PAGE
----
Just how well that star system worked is revealed when stars managed to create larger-than-life characters in movies with weak, slight scripts. They could turn a mediocre film into an entertaining viewing experience. Jean Arthur and Herbert Marshall breathe life into Joan Hawthorne and James Buchanan in If You Could Only Cook, though their characters lack back stories and description. Arthur’s vivaciousness can enliven any character, but recently while watching If You Could Only Cook, I was struck by the casual charisma of Herbert Marshall, a star who seems forgotten compared to such Golden Age stalwarts as Wayne, Grant, Stewart, Mitchum, and Fonda. Marshall specialized in urbane sophisticates who were mature, cultured, and refined. Superficial bios of Marshall claim that he was “the ideal romantic lead,” but I don’t agree. Stardom aside, Marshall was not a physically attractive man. He had a too-round face, a high forehead with a receding hairline, and a tall but shapeless build. He lost a leg during WWI, and his wooden replacement caused him considerable discomfort, limiting his movements during a performance. Marshall did make a wonderful romantic lead, however, though it was not contingent on his physical looks. Instead, he exhibited considerable charisma and charm, which were communicated through a finely modulated voice and smooth line delivery. The character James Buchanan is shown in only two scenes before he sits down next to Joan in the park, but there is no doubt that she is in safe hands despite asking a complete stranger to pretend to be her husband. Any potential threat or risk does not even cross the minds of viewers familiar with Marshall because ungallant behavior does not match his star image as the consummate gentleman.
Marshall could play opposite anyone and exhibit chemistry or camaraderie. One of the film’s best scenes finds James taking lessons from his butler, Jennings, on how to be a good servant or valet. A bit actor named Romaine Callender played Jennings, and his exchange with Marshall is humorous because of the physical and verbal interplay between them. James learns butlering skills from Jennings by repeatedly asking him to come through the door so he can practice taking his coat and hat, while the latter advises James to pretend to “hang onto” his boss’s every word even when it is “drivel.” As with most of his leading ladies, Marshall worked well with spunky Jean Arthur. His civil and suave exterior balanced her bubbly personality, just like his smooth, dulcet tones complemented her raspy voice. He even exhibited charisma opposite costars Leo Carrillo and Lionel Stander, who played the nouveaux riche bootleggers.
One of the conventions of screwball comedies is the clever use of zany secondary characters. Unfortunately, there are too few in If You Could Only Cook, though Stander is memorable as the henchman Flash. I remember the gravelly voiced Stander as the chauffeur on the television series Hart to Hart during the 1980s. At the time, much was made of Stander’s return to America after several years working as a character actor in Europe. In the 1960s, he had to re-establish his career in Europe after falling victim to the HUAC witch hunts of the 1950s, which resulted in his blacklisting from film, television, and radio. Stander had just begun his Hollywood career when he appeared in If You Could Only Cook, but his voice was already so gruff and croaky that it is immediately recognizable. That voice adds to the humor of a scene near the end when he and another gangster pretend to be a lovey-dovey couple sitting in their honeymoon car in order to avoid detection by the police. Nothing in a classic Hollywood film is ever wasted—not even an opportunity to exploit a character actor’s unique voice.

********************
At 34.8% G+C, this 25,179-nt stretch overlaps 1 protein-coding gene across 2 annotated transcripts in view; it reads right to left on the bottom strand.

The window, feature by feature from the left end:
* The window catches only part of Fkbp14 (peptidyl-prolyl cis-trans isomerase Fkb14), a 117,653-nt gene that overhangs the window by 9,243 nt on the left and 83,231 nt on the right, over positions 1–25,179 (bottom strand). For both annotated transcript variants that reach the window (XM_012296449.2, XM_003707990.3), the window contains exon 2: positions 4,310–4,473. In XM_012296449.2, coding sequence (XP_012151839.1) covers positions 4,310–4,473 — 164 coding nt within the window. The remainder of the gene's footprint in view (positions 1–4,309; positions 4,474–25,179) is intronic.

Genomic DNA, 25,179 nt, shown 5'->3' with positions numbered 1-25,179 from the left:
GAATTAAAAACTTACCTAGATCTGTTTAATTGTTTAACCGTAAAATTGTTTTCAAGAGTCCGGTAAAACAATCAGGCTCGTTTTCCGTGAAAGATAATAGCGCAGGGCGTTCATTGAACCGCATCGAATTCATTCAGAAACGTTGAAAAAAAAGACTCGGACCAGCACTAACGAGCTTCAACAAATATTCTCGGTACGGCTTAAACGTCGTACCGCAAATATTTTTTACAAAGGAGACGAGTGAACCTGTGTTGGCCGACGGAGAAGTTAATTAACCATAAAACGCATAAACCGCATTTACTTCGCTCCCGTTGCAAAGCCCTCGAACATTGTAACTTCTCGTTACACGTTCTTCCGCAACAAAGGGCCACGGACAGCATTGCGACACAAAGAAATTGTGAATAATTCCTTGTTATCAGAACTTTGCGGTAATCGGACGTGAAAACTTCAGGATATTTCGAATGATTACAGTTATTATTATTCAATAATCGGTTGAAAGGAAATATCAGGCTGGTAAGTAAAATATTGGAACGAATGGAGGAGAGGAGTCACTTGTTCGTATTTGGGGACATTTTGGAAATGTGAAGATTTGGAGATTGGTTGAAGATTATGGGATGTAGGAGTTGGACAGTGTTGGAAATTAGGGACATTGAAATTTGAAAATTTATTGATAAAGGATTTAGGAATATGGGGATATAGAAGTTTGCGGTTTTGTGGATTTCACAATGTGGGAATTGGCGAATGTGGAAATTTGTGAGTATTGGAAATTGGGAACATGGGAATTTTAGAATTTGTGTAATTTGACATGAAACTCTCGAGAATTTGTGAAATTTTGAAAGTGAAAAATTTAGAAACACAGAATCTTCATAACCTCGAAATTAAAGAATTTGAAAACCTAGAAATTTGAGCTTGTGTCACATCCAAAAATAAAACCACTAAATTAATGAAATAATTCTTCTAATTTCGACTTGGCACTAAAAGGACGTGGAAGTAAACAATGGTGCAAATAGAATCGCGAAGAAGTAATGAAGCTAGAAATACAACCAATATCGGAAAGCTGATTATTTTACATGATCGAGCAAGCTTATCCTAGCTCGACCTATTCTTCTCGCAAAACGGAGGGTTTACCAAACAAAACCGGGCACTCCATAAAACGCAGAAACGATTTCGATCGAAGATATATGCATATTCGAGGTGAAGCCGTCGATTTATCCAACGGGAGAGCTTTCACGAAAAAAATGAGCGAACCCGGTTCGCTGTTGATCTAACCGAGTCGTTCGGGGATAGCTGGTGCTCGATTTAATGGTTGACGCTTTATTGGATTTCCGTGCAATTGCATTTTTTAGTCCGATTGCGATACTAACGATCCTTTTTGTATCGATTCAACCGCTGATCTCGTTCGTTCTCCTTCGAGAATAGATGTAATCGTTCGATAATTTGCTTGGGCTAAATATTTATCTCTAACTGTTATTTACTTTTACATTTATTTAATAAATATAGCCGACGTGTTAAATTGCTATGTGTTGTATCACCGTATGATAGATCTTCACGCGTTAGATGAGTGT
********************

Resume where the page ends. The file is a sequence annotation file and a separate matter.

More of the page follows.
Movie stars are still a part of the film industry, but their star images are not cultivated and controlled like they were in previous eras. Consequently, they are not used with the same deliberateness and effectiveness as they were in the Golden Age. Those viewers who tend to lump movie stars in the same category as celebrities don’t appreciate the function of stars like audiences of the past, while fewer directors are clever with their casting. The young demographic that Hollywood prizes so much cares more about recognizable characters (that is, comic book and graphic novel characters) than the stars who play them. With the commercial film industry unraveling because of the high costs of its simple-minded blockbusters and franchises, which are long on CGI but short on character and story, modern movies have lost their identity as the art of the people.
Today’s filmmakers and studio heads could learn a lot from If You Could Only Cook.